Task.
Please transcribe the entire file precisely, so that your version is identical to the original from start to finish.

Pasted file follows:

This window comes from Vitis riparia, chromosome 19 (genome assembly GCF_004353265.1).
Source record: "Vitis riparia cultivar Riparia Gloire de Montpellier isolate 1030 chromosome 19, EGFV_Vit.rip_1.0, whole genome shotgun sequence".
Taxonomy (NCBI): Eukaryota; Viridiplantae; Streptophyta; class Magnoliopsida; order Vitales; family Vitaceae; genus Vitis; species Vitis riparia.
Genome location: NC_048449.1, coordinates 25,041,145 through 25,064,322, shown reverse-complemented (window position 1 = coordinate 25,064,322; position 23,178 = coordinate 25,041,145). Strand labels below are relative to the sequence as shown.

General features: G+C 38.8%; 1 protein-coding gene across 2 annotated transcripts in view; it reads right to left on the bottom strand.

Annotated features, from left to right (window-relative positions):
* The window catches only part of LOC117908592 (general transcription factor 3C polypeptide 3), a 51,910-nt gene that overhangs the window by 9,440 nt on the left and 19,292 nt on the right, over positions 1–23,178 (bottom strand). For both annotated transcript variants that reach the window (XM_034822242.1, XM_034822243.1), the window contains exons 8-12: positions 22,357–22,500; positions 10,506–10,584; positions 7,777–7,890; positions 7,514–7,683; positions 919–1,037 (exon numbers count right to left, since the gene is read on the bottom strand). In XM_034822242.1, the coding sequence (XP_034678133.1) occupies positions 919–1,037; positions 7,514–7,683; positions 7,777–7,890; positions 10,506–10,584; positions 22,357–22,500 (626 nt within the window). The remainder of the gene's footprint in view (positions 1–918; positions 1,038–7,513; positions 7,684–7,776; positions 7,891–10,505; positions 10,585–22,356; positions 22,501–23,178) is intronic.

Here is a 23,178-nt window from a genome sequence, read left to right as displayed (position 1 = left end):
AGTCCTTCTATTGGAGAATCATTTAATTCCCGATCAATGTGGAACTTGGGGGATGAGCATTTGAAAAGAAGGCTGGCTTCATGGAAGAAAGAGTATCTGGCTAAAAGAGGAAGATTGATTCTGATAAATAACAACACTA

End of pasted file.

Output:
This window comes from Vitis riparia, chromosome 19 (genome assembly GCF_004353265.1).
Source record: "Vitis riparia cultivar Riparia Gloire de Montpellier isolate 1030 chromosome 19, EGFV_Vit.rip_1.0, whole genome shotgun sequence".
Taxonomy (NCBI): Eukaryota; Viridiplantae; Streptophyta; class Magnoliopsida; order Vitales; family Vitaceae; genus Vitis; species Vitis riparia.
Genome location: NC_048449.1, coordinates 25,041,145 through 25,064,322, shown reverse-complemented (window position 1 = coordinate 25,064,322; position 23,178 = coordinate 25,041,145). Strand labels below are relative to the sequence as shown.

General features: G+C 38.8%; 1 protein-coding gene across 2 annotated transcripts in view; it reads right to left on the bottom strand.

Annotated features, from left to right (window-relative positions):
* The window catches only part of LOC117908592 (general transcription factor 3C polypeptide 3), a 51,910-nt gene that overhangs the window by 9,440 nt on the left and 19,292 nt on the right, over positions 1–23,178 (bottom strand). For both annotated transcript variants that reach the window (XM_034822242.1, XM_034822243.1), the window contains exons 8-12: positions 22,357–22,500; positions 10,506–10,584; positions 7,777–7,890; positions 7,514–7,683; positions 919–1,037 (exon numbers count right to left, since the gene is read on the bottom strand). In XM_034822242.1, the coding sequence (XP_034678133.1) occupies positions 919–1,037; positions 7,514–7,683; positions 7,777–7,890; positions 10,506–10,584; positions 22,357–22,500 (626 nt within the window). The remainder of the gene's footprint in view (positions 1–918; positions 1,038–7,513; positions 7,684–7,776; positions 7,891–10,505; positions 10,585–22,356; positions 22,501–23,178) is intronic.

Here is a 23,178-nt window from a genome sequence, read left to right as displayed (position 1 = left end):
AGTCCTTCTATTGGAGAATCATTTAATTCCCGATCAATGTGGAACTTGGGGGATGAGCATTTGAAAAGAAGGCTGGCTTCATGGAAGAAAGAGTATCTGGCTAAAAGAGGAAGATTGATTCTGATAAATAACAACACTA